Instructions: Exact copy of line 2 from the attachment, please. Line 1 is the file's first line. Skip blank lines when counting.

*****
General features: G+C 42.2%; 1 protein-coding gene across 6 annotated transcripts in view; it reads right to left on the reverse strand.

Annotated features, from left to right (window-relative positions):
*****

Annotated features, from left to right (window-relative positions):